They struggle to concentrate and often depend on medication to deal with attention deficit disorder, yet some people with ADD are more creative than the rest of us.
‘I’m always distracted,’ says Albert Bredenhann, a 39-year-old photographer from Pretoria. ‘I can’t even concentrate for five minutes to make coffee – but put a camera in my hands and I’ll work for 12 hours straight without losing focus.’
Johann Fölscher (27) studied film-making in Cape Town and graduated with honours. He has struggled to settle down and lives with his parents on a farm near Pofadder.
He writes every day and still dreams of working in the film industry. One of his Facebook status updates reads:
‘It’s because everything’s so normal that everything is so boring. Normal is the mill of life. Be careful, it can poison you.’
Albert and Johann both have ADD (attention deficit disorder). Many famous people also have it, such as actors Jim Carrey and Will Smith, British chef Jamie Oliver, TV presenters Howie Mandel and Ty Pennington and singer Justin Timberlake. It’s also thought that famous names such as Mozart, Einstein and Picasso had ADD.
But what these people all have in common is they are all creative.
In 2011 Dr Holly White of the University of Memphis and Priti Shah of the University of Michigan found that children with ADD think more creatively than other children.
The best known medications for ADD and ADHD (attention deficit hyperactivity disorder) in South Africa are Ritalin and Concerta. Now the question is: do these medications fuel creativity?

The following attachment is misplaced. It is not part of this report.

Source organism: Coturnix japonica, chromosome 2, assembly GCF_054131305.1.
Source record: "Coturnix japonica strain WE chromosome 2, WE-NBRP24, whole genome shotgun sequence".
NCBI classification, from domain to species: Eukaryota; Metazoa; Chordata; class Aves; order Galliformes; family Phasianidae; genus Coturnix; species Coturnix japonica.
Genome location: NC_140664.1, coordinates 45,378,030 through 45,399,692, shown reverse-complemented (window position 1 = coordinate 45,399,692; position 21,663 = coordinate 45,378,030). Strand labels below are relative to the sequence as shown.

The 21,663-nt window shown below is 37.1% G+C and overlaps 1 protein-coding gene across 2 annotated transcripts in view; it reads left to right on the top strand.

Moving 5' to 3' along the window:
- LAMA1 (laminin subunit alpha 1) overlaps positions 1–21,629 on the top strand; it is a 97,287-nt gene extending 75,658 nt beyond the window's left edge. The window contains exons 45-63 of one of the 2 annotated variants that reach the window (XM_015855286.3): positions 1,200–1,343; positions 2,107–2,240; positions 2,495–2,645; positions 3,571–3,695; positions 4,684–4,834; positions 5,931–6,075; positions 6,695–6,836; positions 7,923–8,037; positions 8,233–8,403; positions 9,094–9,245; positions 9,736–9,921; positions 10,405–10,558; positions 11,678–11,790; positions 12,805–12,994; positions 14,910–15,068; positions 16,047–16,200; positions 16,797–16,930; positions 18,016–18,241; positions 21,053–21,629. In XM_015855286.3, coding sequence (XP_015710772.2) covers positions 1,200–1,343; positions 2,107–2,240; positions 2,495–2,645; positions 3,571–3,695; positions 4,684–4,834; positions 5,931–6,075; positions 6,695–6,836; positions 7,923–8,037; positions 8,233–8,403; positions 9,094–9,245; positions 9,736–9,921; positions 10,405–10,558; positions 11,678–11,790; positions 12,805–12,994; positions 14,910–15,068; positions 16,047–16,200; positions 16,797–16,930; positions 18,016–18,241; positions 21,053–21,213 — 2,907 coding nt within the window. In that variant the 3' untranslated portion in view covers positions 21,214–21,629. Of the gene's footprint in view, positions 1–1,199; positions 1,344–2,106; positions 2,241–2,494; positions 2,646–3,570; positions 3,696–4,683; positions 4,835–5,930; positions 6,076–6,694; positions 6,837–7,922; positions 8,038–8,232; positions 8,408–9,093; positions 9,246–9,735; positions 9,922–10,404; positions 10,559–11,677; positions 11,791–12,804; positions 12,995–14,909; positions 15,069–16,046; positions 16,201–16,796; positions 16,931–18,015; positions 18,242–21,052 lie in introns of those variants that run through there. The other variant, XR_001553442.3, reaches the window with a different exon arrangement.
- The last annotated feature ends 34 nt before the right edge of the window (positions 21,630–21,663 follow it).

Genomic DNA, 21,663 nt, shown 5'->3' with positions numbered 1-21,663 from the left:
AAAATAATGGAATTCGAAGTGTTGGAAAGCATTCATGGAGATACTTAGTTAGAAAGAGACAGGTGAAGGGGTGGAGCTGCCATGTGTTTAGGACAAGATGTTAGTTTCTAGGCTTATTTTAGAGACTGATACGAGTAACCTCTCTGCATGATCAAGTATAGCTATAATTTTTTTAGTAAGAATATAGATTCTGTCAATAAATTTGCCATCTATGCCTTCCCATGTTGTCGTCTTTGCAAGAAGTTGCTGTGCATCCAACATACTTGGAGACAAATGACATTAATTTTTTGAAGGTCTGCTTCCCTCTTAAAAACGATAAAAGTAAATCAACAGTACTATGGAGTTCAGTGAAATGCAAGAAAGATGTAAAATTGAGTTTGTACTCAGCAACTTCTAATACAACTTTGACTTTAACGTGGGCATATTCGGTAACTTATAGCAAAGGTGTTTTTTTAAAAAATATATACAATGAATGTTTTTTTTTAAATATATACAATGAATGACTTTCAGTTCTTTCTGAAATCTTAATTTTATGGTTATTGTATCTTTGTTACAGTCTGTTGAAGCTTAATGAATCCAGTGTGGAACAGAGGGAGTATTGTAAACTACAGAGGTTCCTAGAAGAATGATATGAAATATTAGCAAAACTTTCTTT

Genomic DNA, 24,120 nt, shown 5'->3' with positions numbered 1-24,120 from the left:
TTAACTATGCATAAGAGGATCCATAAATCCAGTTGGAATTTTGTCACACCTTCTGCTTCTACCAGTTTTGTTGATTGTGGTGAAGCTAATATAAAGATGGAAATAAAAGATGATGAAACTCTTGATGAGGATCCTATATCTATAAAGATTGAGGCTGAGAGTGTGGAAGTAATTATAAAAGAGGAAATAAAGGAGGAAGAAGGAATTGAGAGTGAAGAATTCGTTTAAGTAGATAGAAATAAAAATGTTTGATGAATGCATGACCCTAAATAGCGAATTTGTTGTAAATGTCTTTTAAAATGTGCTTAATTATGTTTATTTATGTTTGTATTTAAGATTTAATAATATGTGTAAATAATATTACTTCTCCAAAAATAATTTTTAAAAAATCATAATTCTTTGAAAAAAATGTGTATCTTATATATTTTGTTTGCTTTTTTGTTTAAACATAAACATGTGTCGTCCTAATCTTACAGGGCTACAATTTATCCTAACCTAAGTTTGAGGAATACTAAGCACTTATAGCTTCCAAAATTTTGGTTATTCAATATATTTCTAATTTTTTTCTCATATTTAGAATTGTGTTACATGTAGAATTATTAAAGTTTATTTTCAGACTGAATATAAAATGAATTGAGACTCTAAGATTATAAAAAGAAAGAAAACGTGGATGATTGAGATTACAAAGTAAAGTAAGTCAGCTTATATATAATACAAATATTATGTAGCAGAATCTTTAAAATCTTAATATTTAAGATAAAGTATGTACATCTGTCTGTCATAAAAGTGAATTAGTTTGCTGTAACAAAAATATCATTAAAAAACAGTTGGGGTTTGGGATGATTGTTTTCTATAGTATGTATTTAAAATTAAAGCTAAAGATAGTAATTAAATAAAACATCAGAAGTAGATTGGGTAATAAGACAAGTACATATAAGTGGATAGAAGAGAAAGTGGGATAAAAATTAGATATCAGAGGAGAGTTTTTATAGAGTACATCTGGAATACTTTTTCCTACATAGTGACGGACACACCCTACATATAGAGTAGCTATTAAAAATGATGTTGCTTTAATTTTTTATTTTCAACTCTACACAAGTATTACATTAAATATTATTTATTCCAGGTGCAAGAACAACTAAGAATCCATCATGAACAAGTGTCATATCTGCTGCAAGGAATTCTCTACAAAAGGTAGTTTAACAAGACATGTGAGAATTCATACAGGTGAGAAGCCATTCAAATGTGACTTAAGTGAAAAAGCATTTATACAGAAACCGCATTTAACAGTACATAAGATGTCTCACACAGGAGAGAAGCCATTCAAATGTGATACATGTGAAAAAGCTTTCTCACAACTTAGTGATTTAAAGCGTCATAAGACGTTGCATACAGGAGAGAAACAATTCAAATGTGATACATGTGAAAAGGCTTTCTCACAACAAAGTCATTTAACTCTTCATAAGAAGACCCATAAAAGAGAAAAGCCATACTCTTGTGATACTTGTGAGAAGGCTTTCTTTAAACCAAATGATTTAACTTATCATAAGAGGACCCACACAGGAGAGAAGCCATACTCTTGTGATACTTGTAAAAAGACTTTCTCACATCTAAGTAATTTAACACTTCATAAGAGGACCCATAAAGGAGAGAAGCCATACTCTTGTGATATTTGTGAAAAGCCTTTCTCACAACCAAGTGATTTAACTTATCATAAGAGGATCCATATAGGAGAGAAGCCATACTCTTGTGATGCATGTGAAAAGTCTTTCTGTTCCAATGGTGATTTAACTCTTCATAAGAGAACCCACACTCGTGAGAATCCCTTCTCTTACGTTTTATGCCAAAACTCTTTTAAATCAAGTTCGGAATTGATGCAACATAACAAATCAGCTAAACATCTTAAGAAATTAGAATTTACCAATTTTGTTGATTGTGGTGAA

‘It’s controversial,’ says Prof André Venter, academic head of the department of paediatrics and child health at the University of Pretoria.
‘Stimulants don’t make you more creative and theoretically they also don’t dampen your creativity. But there are artists who feel they are more productive when they are on medication and others who feel they can’t get their “creative juices flowing” without it.’
‘In some cases they do suppress people’s expressive thoughts,’ says Dr Louise Lindenberg from Durbanville, a medical practitioner and homeopath who specialises in autism, ADHD and ADD.
‘Some of my adult patients have noted that they feel as if they’re wearing blinkers and can only think in a ‘straight line’. They thus lose their creativity or extended thought processes.
Having said that, I think the medication assists with the discipline of focusing and not veering off on tangents as often happens in creative moments. It probably helps more with time management and a sense of responsibility than with creativity.’
Johann started taking Concerta last year.
‘There’s now a sense of calm that quiets my brain,’ he says. ‘I focus better. It makes it easy for me to complete a task. It definitely doesn’t dampen my creativity.’
Albert’s wife, Nadia, says it’s not always easy living with someone with ADD. ‘I’m a very organised person,’ she says. ‘It’s difficult for me to understand that although there is help, Albert doesn’t use it.’
He was advised by a doctor to go for tests to determine whether he could use medication such as Ritalin but, like anyone with ADD, he’s very good at procrastinating.
‘I’m busy with a thousand things all the time,’ Albert admits. ‘At the moment there are 18 webpages open on my computer, seven other programmes that I’m busy with. There are 191 emails that I haven’t finished writing! I have lists everywhere, but nothing gets done.’
Nadia says: ‘The moment he starts doing things he doesn’t enjoy, he gets distracted…’
Dr Susan Annandale, a paediatrician from Pretoria who specialises in learning- and behavioural problems, says: ‘I like the term attention preferential disorder. If a patient with ADD finds something they like, they can do it for hours. But this doesn’t help with what has to happen in the rest of their lives.’
Susan was nearly 50 when she started using Ritalin for the first time herself.